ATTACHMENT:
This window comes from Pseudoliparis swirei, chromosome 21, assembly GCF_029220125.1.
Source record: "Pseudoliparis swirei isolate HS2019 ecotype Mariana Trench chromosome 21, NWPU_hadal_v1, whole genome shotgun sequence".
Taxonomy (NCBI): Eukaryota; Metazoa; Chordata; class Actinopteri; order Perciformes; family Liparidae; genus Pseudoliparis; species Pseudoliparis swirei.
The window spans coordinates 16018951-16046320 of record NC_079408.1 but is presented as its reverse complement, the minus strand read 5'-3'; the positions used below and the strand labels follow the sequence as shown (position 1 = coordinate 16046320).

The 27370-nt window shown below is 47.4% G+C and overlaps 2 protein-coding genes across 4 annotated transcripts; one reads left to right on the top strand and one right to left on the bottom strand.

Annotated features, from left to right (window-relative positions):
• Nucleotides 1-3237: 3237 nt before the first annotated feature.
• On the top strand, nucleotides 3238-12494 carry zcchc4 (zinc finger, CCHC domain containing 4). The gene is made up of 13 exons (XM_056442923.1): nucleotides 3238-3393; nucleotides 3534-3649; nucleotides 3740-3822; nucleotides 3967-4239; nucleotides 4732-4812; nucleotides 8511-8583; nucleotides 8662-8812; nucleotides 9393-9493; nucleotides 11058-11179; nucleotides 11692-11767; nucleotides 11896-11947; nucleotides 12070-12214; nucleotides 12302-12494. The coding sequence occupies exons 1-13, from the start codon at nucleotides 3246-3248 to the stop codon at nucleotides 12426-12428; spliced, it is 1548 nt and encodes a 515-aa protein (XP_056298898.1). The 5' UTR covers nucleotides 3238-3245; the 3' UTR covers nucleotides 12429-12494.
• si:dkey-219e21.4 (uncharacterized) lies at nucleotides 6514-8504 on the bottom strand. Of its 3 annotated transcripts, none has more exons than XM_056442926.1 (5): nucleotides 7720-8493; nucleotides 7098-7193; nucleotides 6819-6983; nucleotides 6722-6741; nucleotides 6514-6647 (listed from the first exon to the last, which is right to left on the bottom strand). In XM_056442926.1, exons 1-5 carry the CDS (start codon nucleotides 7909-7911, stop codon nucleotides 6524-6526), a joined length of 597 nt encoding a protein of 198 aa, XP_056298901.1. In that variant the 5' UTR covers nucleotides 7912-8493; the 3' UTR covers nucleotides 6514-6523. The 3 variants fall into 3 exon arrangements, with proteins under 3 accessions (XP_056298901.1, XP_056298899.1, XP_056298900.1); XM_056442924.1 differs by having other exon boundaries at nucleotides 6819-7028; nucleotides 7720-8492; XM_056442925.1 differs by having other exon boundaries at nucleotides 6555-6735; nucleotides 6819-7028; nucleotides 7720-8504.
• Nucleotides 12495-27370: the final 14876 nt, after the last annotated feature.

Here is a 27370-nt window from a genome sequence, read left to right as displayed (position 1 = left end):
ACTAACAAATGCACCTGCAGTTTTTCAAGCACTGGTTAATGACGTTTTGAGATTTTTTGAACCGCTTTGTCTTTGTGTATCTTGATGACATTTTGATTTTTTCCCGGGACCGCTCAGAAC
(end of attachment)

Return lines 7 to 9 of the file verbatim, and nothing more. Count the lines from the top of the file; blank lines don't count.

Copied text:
• Nucleotides 1-3237: 3237 nt before the first annotated feature.
• On the top strand, nucleotides 3238-12494 carry zcchc4 (zinc finger, CCHC domain containing 4). The gene is made up of 13 exons (XM_056442923.1): nucleotides 3238-3393; nucleotides 3534-3649; nucleotides 3740-3822; nucleotides 3967-4239; nucleotides 4732-4812; nucleotides 8511-8583; nucleotides 8662-8812; nucleotides 9393-9493; nucleotides 11058-11179; nucleotides 11692-11767; nucleotides 11896-11947; nucleotides 12070-12214; nucleotides 12302-12494. The coding sequence occupies exons 1-13, from the start codon at nucleotides 3246-3248 to the stop codon at nucleotides 12426-12428; spliced, it is 1548 nt and encodes a 515-aa protein (XP_056298898.1). The 5' UTR covers nucleotides 3238-3245; the 3' UTR covers nucleotides 12429-12494.
• si:dkey-219e21.4 (uncharacterized) lies at nucleotides 6514-8504 on the bottom strand. Of its 3 annotated transcripts, none has more exons than XM_056442926.1 (5): nucleotides 7720-8493; nucleotides 7098-7193; nucleotides 6819-6983; nucleotides 6722-6741; nucleotides 6514-6647 (listed from the first exon to the last, which is right to left on the bottom strand). In XM_056442926.1, exons 1-5 carry the CDS (start codon nucleotides 7909-7911, stop codon nucleotides 6524-6526), a joined length of 597 nt encoding a protein of 198 aa, XP_056298901.1. In that variant the 5' UTR covers nucleotides 7912-8493; the 3' UTR covers nucleotides 6514-6523. The 3 variants fall into 3 exon arrangements, with proteins under 3 accessions (XP_056298901.1, XP_056298899.1, XP_056298900.1); XM_056442924.1 differs by having other exon boundaries at nucleotides 6819-7028; nucleotides 7720-8492; XM_056442925.1 differs by having other exon boundaries at nucleotides 6555-6735; nucleotides 6819-7028; nucleotides 7720-8504.